Sunday, February 15, 2009



Lewin emphasized the explanation of human behavior in terms of the forces and tensions that move us to action. Unlike Wertheimer, Kohler, and Koffka, who started with perception and then moved to behavior, Lewin began with behavior and what produces it, and then moved on to the problems of how people perceived their own and others' behavior. When a perceptual set (described below) affected the way learned associations were expressed, Lewin saw it as conflict between competing determining tendencies. In both laboratory and world, he held, a person's behavior is always oriented toward some goal. The person is always trying to do something. That intention or determining tendency is what matters most.

Associations, held Lewin, are not sources of energy,but just links or connections "like the couplings between the cars of railroad train which do nothing except transmit the energy supplied by the locomotiveLewin declared, "Psychology cannot try to explain eerything with a single construct, such as association, instinct, or gestalt. A variety of constructs has to be used. They should be interrelated, however, in a logically precise manner. "
Intentions and intentional actions, he held, do not result from simply a stimulus here or a reinforcer there. They follow "field principles." We have to look for psychological forces and intensions that arise from motives, and at goals, and at how people perceive the situation,.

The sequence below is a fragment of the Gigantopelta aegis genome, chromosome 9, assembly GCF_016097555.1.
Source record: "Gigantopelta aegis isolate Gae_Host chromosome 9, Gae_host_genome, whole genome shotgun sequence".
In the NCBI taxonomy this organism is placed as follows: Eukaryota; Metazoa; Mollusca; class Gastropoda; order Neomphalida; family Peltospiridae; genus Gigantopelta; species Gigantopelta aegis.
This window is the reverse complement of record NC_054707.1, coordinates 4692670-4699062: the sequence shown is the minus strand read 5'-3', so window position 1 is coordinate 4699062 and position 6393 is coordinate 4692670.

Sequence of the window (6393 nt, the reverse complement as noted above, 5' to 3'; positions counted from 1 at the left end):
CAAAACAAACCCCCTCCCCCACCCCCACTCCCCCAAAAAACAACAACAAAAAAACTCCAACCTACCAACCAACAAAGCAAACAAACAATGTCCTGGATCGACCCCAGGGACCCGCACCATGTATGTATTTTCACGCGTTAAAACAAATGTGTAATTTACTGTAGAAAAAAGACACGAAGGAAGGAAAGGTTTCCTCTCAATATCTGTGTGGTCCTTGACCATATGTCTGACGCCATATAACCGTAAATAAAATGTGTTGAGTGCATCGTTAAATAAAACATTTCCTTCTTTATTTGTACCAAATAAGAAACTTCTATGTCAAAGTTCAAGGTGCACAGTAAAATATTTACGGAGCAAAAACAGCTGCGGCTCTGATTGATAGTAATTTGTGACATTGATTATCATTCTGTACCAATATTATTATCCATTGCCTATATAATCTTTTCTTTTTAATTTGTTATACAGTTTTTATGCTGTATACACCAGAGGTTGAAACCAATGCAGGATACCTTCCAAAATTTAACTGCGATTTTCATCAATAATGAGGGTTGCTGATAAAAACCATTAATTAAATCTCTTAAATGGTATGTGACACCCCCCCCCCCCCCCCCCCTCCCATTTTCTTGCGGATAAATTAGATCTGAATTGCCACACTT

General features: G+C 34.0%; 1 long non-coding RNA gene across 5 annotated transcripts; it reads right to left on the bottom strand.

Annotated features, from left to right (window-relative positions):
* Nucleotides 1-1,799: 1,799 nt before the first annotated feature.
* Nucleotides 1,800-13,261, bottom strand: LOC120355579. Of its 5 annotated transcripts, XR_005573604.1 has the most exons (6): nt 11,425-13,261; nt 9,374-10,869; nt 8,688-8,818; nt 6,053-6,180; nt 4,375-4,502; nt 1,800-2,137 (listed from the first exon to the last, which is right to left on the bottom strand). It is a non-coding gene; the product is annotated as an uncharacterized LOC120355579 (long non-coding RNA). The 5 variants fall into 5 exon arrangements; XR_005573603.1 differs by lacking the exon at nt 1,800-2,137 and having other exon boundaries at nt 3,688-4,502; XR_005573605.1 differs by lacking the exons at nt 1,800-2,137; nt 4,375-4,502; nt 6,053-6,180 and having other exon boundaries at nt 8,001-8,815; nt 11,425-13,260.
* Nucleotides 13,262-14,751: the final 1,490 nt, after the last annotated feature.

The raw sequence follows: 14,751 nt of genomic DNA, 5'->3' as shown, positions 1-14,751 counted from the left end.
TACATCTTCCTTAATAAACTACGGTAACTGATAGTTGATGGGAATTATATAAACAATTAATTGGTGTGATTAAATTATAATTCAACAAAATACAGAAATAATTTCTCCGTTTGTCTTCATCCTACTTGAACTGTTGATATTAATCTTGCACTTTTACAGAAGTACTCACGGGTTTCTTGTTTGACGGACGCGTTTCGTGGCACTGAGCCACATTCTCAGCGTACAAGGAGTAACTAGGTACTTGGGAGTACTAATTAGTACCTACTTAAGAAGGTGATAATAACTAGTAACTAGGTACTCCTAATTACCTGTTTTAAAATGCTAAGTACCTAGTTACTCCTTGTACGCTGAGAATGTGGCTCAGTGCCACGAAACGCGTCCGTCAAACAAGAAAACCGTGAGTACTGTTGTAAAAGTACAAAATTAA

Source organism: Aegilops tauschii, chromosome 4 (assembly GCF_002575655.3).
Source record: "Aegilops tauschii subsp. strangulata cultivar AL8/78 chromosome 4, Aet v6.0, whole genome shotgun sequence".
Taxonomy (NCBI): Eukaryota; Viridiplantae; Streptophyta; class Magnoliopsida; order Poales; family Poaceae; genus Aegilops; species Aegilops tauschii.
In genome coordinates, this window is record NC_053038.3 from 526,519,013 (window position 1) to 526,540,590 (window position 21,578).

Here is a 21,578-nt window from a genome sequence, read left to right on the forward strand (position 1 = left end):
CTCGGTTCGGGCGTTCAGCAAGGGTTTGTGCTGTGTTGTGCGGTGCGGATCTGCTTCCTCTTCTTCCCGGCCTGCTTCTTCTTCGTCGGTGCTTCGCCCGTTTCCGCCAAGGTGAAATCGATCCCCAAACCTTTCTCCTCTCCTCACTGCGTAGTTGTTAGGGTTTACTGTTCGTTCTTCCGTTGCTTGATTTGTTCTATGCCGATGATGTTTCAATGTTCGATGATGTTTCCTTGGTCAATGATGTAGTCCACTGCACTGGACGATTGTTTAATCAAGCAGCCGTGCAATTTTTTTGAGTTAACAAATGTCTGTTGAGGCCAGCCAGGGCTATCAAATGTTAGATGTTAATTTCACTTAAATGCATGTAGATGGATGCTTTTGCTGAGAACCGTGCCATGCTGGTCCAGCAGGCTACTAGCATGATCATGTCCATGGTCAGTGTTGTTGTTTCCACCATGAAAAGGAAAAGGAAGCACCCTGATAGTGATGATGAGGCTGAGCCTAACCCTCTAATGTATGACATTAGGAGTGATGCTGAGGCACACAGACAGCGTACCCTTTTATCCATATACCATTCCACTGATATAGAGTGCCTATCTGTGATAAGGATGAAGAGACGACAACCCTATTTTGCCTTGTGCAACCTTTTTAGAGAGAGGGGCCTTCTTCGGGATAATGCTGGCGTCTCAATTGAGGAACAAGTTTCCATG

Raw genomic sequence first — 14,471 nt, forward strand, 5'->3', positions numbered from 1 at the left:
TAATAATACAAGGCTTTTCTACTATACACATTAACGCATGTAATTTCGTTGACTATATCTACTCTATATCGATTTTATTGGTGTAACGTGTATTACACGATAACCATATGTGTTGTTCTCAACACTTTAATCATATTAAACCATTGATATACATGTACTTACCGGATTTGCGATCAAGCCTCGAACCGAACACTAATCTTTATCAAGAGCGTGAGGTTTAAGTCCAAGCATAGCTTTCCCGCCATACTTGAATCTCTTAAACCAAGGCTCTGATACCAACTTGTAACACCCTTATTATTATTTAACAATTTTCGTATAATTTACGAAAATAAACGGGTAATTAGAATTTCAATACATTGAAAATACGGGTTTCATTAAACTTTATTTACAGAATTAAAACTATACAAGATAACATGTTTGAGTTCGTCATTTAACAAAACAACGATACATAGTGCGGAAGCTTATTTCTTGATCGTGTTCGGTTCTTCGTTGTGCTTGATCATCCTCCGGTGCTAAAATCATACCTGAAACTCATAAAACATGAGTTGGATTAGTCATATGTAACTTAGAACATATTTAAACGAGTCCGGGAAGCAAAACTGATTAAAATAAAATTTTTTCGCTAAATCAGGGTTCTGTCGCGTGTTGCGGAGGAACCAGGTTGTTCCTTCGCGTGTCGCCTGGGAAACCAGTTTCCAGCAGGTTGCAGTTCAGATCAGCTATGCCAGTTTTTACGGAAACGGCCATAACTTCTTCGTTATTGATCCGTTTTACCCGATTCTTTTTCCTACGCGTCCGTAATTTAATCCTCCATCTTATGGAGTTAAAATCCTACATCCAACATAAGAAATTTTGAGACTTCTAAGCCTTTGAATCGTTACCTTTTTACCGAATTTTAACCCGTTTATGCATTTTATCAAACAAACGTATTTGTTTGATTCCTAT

Lewin did not try to relate psychological forces to physical forces, except in the descriptive names like "vector." He did not address the question of how motives originate, whether in insinct or previous experience, but rather focused on how they operate.

Lewin viewed the person as system containing subsystems that are more or less separate and more or less able to interact and combine with each other. "One subsystem," writes Woodworth, "might be friendship for a certain person; another might be love for a certain sport. When a person is intent on reaching a goal, one of his subsystem is in a state of tension". If he is interrupted, this subsystem remains tense for some time and cause him to resume the activity once the interruption is gone. Or if it can't be resumed, an activity that's somehow similar can substitute for it and drain off the tension. A repetitive task will eventually drain off all the tension in its subsystem, leaving a state of satiation. With continued activity this spreads to related subsystems. ("Cosatiation.")

The structure of a person includes an outer region called the perceptual-motor region that is in contact with the psychological environment, and a central portion called the inner-personal region. Thhe inner-personal region is divided into cells that represent tension systems.
As a child develops, the personality system expands and differentiates. His view of the psychological environment is subject to cognitive restructuring--it becomes better understood and he does a better job of distinguishing between the real world and the "irreal" world of wishes and fears. The child finds new social roles and learns new social norms and codes.

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